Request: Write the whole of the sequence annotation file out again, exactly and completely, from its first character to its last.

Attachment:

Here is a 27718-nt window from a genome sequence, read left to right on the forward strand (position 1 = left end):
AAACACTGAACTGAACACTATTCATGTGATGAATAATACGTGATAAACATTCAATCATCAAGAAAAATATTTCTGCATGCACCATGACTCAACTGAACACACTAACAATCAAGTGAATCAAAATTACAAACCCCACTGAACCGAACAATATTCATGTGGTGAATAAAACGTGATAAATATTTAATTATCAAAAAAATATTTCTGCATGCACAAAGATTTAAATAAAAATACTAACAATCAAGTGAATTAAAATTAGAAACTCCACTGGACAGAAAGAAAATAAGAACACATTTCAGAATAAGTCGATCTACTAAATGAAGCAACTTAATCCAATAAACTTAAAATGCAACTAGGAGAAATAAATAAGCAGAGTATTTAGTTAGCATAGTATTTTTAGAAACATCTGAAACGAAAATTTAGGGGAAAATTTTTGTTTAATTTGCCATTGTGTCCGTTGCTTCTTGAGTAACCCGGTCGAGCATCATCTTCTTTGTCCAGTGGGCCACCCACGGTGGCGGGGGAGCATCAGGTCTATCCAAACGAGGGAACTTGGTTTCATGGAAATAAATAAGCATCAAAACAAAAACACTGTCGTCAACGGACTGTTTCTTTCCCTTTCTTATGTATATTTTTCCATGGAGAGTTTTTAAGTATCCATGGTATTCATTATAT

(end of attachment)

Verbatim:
Here is a 27718-nt window from a genome sequence, read left to right on the forward strand (position 1 = left end):
AAACACTGAACTGAACACTATTCATGTGATGAATAATACGTGATAAACATTCAATCATCAAGAAAAATATTTCTGCATGCACCATGACTCAACTGAACACACTAACAATCAAGTGAATCAAAATTACAAACCCCACTGAACCGAACAATATTCATGTGGTGAATAAAACGTGATAAATATTTAATTATCAAAAAAATATTTCTGCATGCACAAAGATTTAAATAAAAATACTAACAATCAAGTGAATTAAAATTAGAAACTCCACTGGACAGAAAGAAAATAAGAACACATTTCAGAATAAGTCGATCTACTAAATGAAGCAACTTAATCCAATAAACTTAAAATGCAACTAGGAGAAATAAATAAGCAGAGTATTTAGTTAGCATAGTATTTTTAGAAACATCTGAAACGAAAATTTAGGGGAAAATTTTTGTTTAATTTGCCATTGTGTCCGTTGCTTCTTGAGTAACCCGGTCGAGCATCATCTTCTTTGTCCAGTGGGCCACCCACGGTGGCGGGGGAGCATCAGGTCTATCCAAACGAGGGAACTTGGTTTCATGGAAATAAATAAGCATCAAAACAAAAACACTGTCGTCAACGGACTGTTTCTTTCCCTTTCTTATGTATATTTTTCCATGGAGAGTTTTTAAGTATCCATGGTATTCATTATAT